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What Refugees Say…

By The Border Consortium  •  August 10, 2014

What Refugees Say report v1.2EXECUTIVE SUMMARY

Between March‐April this year, focus group discussions were held with temporary returnees to SE Burma/ Myanmar from all 9 refugee camps along the Thailand‐Burma/ Myanmar border. The aim was to gain a snapshot of individual perspectives and concerns on current conditions on the ground, rather than conducting a formal survey representational of the whole refugee caseload.

The consultations focused on the conditions in the areas they returned to, the changes they and residents in those areas had detected since recent political and military shifts in the country, and their perceived current barriers to return.

The participants were identified by Section Leaders, with criteria that they must have returned to SE Burma/ Myanmar since the ceasefires were brokered, be adults, and that there should be some gender equity amongst them. In total, 85 temporary returnees participated in the consultations, with 35% being female. Over 100 others, comprising senior community leaders and CBO staff were also engaged through the process, although the main findings in this report only reflect the perspectives of those who had recently returned to their country of origin.

Prior to the discussions, the participants were invited to self‐profile themselves to contextualize their movements. This involved them voluntarily providing the date, length, destination and purpose of their last visit, as well as the route by which they returned.

The destinations of their returns were mainly to rural upland areas encompassing at least 18 townships in all States and Regions in SE Burma/ Myanmar (except Shan State) – the majority for family‐related reasons, and lasting from 1 day to 9 months.

Based on their testimonies and reported perspectives, there are substantial barriers to sustainable return, especially in areas associated with high levels of continued militarization, with the ability to enjoy basic rights and freedoms not yet guaranteed by any functioning rule of law.

Although the severe insecurity associated with continued militarization is a universal and critical concern across all camps and in all areas visited, the nature and levels of other obstacles varied between camps and the areas temporary returned to. Barriers to livelihoods security and land tenure/ reclamation were the next issues of greatest concern (although less so in the 2 most southern camps), with landmine pollution and access to health and education services following (the former mainly in the northern camps and the latter in the southern).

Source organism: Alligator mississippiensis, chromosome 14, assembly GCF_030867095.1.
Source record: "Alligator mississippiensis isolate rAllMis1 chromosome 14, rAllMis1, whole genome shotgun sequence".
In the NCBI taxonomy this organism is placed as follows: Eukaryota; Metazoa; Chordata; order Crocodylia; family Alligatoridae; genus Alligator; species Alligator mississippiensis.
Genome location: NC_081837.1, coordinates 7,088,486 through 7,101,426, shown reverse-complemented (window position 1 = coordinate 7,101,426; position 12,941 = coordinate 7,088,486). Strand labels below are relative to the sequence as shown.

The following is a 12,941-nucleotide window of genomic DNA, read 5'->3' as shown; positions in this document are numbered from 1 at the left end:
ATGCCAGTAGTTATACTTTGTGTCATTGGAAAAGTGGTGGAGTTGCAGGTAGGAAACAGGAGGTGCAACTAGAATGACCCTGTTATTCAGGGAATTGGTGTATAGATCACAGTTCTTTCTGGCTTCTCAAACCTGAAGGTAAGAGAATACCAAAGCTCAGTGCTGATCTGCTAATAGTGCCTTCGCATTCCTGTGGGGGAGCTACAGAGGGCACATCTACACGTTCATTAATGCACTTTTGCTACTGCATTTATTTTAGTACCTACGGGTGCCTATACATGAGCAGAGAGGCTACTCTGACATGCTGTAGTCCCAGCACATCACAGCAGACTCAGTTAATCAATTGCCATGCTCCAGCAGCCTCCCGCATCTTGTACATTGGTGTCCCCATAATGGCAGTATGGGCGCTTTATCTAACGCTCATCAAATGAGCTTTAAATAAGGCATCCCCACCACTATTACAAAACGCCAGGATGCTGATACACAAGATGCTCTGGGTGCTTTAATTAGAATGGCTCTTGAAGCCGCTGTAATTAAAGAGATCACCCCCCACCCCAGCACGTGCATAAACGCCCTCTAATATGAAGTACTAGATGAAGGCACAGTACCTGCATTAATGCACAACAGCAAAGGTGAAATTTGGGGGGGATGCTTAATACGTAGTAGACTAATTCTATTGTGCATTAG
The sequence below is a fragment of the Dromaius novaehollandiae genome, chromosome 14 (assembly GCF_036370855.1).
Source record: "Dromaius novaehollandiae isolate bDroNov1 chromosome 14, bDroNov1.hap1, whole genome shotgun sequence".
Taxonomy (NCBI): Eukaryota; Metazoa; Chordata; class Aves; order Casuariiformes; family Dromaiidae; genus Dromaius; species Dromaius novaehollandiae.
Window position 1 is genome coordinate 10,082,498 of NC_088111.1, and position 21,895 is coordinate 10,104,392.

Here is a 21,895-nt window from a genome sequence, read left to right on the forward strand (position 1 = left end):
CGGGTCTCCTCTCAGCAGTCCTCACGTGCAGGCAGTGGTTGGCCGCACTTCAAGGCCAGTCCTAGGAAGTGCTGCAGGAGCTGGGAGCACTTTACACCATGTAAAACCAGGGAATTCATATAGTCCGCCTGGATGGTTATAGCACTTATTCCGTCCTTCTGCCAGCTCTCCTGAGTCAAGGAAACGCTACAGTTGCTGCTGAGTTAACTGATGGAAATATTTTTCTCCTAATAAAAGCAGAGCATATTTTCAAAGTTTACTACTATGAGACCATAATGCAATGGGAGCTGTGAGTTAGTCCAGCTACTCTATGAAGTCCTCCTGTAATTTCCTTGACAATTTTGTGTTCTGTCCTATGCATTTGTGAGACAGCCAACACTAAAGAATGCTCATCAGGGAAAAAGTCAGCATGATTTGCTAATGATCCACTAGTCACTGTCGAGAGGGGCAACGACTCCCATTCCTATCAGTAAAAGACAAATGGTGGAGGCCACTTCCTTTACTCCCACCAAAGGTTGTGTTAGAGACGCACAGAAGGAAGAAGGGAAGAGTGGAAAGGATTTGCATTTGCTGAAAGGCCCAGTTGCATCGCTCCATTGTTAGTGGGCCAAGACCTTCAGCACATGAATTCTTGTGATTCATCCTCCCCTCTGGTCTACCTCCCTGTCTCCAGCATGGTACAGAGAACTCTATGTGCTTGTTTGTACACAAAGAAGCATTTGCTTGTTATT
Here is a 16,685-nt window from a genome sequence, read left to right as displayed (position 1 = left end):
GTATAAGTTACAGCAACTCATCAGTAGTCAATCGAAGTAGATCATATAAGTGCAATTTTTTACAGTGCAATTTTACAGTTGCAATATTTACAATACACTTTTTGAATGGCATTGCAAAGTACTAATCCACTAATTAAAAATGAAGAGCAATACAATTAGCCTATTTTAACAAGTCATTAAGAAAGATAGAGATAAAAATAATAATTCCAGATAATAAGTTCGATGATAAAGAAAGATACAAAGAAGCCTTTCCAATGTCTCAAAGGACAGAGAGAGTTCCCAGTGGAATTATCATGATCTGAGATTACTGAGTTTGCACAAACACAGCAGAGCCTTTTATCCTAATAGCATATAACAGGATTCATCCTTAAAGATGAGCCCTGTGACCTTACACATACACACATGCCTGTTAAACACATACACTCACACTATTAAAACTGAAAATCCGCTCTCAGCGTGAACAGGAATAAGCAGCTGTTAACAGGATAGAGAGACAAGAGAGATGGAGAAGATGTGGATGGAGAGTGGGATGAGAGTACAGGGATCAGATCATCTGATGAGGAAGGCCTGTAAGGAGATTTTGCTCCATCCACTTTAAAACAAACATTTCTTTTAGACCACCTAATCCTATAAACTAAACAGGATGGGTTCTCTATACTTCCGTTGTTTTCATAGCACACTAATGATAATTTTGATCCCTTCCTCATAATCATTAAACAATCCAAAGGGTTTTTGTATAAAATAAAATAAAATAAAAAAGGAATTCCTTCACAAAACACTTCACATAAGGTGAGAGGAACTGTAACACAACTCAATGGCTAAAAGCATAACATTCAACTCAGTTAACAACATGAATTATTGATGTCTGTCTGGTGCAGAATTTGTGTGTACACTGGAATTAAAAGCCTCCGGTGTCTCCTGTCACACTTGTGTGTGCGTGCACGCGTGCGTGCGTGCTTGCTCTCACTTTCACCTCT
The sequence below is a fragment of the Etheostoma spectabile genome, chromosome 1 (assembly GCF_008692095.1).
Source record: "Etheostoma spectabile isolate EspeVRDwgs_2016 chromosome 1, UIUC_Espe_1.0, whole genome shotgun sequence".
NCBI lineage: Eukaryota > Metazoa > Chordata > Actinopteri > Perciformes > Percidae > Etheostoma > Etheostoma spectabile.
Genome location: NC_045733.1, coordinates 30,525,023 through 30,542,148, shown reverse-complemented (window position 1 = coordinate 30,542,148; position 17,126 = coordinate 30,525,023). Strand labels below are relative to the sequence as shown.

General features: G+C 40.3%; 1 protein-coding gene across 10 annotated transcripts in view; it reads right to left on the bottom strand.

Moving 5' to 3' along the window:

The prevalence of narcotics as well as negative environmental impacts caused by large‐scale industry were of least concern to the participants (with exceptions in UMP and MLO respectively). Based on trends in the region, concerns around associated impacts of these are only likely to increase, and thus may gain greater attention in the future.

Opportunities for a sustainable organized return based on international standards continue to remain elusive and, in the meantime, recommendations from the intervention include:

  •  Initiating a community‐based mechanism for interviewing camp residents who go on “go-and‐see” visits as well as those who elect to spontaneously return.
  • Increasing consultations with different groups in the communities to explore divergent aspirations, perceived barriers to return, and envisaged alternative options.
  • Ensuring the findings meaningfully inform preparedness programming and advocacy initiatives, including maintaining basic services while conditions for voluntary return in safety and dignity remain elusive.

Download the full report in English Burmese Karen here.

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This post is in: Displacement, Human Rights, Spotlight

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